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Antidepressants do not help with chronic pain in the long run, a new review has concluded. Image credit: Mickey Cashew/Getty Images.
  • In a new review and meta-analysis, researchers investigated whether antidepressants can treat chronic pain conditions.
  • They found that antidepressants are largely ineffective in treating chronic pain.
  • Further research is needed to understand how antidepressants may be used to treat chronic pain.

Chronic pain is defined as pain lasting or recurring for 3 months or longer. In 2021, around 51.6 million adults in the United States — or 20.9% of the adult population — experienced chronic pain.

Depression and pain conditions share several neural pathways. Estimates suggest that 35–45% of people with chronic pain experience depression.

Earlier this year, a meta-analysis of 26 studies found that antidepressants were effective in relieving pain in around 25% of cases. However, for the remaining 75% of cases, antidepressants were either inefficacious or data was inconclusive.

Understanding more about the potential of antidepressants for treating chronic pain could improve treatment options for the condition.

More recently, a Cochrane review published in the Cochrane Database of Systematic Reviews also assessed the efficacy of antidepressants in treating adults with chronic pain.

The review found that antidepressants are ineffective for long-term pain relief but that one drug — duloxetine — could provide short-term relief.

For the review, the researchers analyzed data from 176 studies including 28,664 participants who had fibromyalgia, neuropathic pain, or musculoskeletal pain.

In each of the studies included, patients were treated with an antidepressant or a comparator such

  • a placebo
  • another medication
  • another antidepressant
  • the same antidepressant at different doses
  • psychotherapy.

Altogether, the researchers studied 25 different antidepressants, including:

The interventions lasted for an average of 10 weeks, and 72 of the studies were fully funded by pharmaceutical companies, while 32 did not report the source of their funding.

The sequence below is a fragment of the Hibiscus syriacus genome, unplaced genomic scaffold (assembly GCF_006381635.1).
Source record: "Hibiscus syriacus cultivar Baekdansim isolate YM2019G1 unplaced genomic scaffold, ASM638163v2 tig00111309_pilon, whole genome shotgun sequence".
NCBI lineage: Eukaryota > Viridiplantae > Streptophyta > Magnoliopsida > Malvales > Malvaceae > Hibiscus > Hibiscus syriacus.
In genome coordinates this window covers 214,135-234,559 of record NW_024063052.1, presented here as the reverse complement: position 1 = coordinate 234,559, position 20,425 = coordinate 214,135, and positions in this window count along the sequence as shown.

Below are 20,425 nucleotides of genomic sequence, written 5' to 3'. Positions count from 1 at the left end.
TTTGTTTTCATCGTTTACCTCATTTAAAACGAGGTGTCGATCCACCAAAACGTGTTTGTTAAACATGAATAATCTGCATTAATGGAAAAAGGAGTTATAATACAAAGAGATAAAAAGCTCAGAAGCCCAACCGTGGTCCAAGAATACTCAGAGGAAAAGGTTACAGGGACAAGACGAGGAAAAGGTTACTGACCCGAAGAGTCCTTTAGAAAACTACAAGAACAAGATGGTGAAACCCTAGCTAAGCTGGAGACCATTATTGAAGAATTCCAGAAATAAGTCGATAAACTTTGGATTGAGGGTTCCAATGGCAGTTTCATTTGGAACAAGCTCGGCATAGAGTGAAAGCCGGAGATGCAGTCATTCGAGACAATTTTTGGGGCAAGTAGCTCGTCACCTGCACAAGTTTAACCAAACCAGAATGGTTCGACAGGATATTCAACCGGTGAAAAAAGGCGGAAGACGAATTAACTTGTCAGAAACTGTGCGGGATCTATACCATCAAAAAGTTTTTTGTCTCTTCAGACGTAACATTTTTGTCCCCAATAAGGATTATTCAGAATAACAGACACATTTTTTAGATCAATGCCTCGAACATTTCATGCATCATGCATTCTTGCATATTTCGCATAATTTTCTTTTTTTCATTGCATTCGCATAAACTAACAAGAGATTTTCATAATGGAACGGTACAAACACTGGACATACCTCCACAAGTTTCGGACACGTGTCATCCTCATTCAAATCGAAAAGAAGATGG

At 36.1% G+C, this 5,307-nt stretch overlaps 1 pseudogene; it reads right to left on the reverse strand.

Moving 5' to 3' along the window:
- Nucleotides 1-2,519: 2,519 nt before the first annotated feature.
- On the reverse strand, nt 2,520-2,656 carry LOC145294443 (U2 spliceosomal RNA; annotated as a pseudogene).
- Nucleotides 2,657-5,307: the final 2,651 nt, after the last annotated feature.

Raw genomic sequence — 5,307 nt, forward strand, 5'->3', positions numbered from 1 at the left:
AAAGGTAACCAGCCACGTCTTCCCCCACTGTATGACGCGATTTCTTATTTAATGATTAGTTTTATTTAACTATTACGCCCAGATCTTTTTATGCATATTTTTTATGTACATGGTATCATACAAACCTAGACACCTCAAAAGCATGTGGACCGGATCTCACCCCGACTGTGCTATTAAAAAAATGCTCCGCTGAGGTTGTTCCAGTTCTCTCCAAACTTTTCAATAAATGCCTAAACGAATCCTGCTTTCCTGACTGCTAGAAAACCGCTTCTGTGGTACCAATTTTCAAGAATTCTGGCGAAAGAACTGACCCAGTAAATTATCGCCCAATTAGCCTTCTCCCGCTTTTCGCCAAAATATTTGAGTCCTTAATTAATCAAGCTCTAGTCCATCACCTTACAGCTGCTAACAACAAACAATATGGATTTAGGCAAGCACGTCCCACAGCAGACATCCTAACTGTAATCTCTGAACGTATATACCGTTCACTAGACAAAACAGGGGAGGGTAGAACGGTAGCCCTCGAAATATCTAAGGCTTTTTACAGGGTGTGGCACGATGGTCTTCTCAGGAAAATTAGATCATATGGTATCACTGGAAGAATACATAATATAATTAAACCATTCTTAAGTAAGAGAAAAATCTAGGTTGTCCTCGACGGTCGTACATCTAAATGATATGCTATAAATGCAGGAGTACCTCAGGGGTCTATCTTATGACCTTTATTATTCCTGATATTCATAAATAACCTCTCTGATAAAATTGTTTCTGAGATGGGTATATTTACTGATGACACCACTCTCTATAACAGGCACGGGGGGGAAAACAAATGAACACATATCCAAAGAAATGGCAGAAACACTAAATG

In the end, the researchers found no evidence that antidepressants can induce long-term pain relief for chronic pain conditions.

They did find, however, that duloxetine may have a moderate effect on short-term pain relief. Of every 1,000 people taking the drug, 435 experienced 50% pain relief compared to 287 experiencing 50% pain relief on a placebo.

The researchers noted that gaps in current evidence mean that the effects of long-term duloxetine use remain unknown.

They also found that milnacipran may also reduce pain. However, they noted that further research is needed due to the few studies that reviewed this drug.

To understand why duloxetine and milnacipran — and not other antidepressants — may reduce chronic pain in the short term, Medical News Today spoke with Dr. Alex Dimitriu, double board-certified in psychiatry and sleep medicine, and founder of Menlo Park Psychiatry & Sleep Medicine, not involved in the study.

He told us: “Both duloxetine and milnacipran offer some advantage to pain. The reason is that these medications work on norepinephrine, implicated in pain perception, as well as serotonin, implicated in depression.”

MNT also spoke with Dr. Akshay Goyal, double board-certified pain management physician at Baptist Health Miami Neuroscience Institute, not involved in the study.

He also noted that both duloxetine and milnacipran are serotonin and norepinephrine uptake inhibitors (SNRIs), meaning the medications prevent the breakdown of these neurotransmitters. He indicated that higher levels of both norepinephrine and serotonin are responsible for improvements in pain perception.

When asked about the study’s limitations, Dr. Lokesh Shahani, associate professor of psychiatry at UTHealth Houston, not involved in the study, told MNT: “The majority of the included studies were limited to an average [of] 10 weeks of follow-up. Hence data on long-term efficacy and safety on use of antidepressants for chronic pain is lacking.”

Dr. Goyal added that another major limitation of the study is that it excluded individuals diagnosed with anxiety or depression, even though many chronic pain patients have one or both of these conditions:

“The biopsychosocial treatment approach dictates that as chronic pain physicians, we must use a multimodal approach to target not only patients’ musculoskeletal pain, but also optimize their surrounding psychosocial issues. Patients with untreated anxiety or depression often have an exaggerated pain response to minor noxious stimuli. Excluding these patients from the analysis removes a valuable subset of patients that we treat.”

“Another limitation of the study is the fact that most of the data reviewed was for duloxetine and milnacipran — both of which are SNRIs — due to lack of available evidence for other medications,” he explained.

MNT also asked Dr. Goyal about key takeaways from the study. He noted that the findings must be interpreted very carefully in the appropriate clinical context.

“Antidepressants such as duloxetine and amitriptyline are a valuable tool when treating chronic pain conditions, especially difficult-to-treat conditions such as neuropathic pain and fibromyalgia,“ he pointed out.

“In my clinical experience, when patients fail treatment with other anti-neuropathic agents such as gabapentin or pregabalin, antidepressants have been useful adjuncts for not only decreasing pain intensity but also improving functionality,” he explained.

“This study reinforces my practice of using duloxetine at low to moderate doses for my patient population,” Dr. Goyal concluded.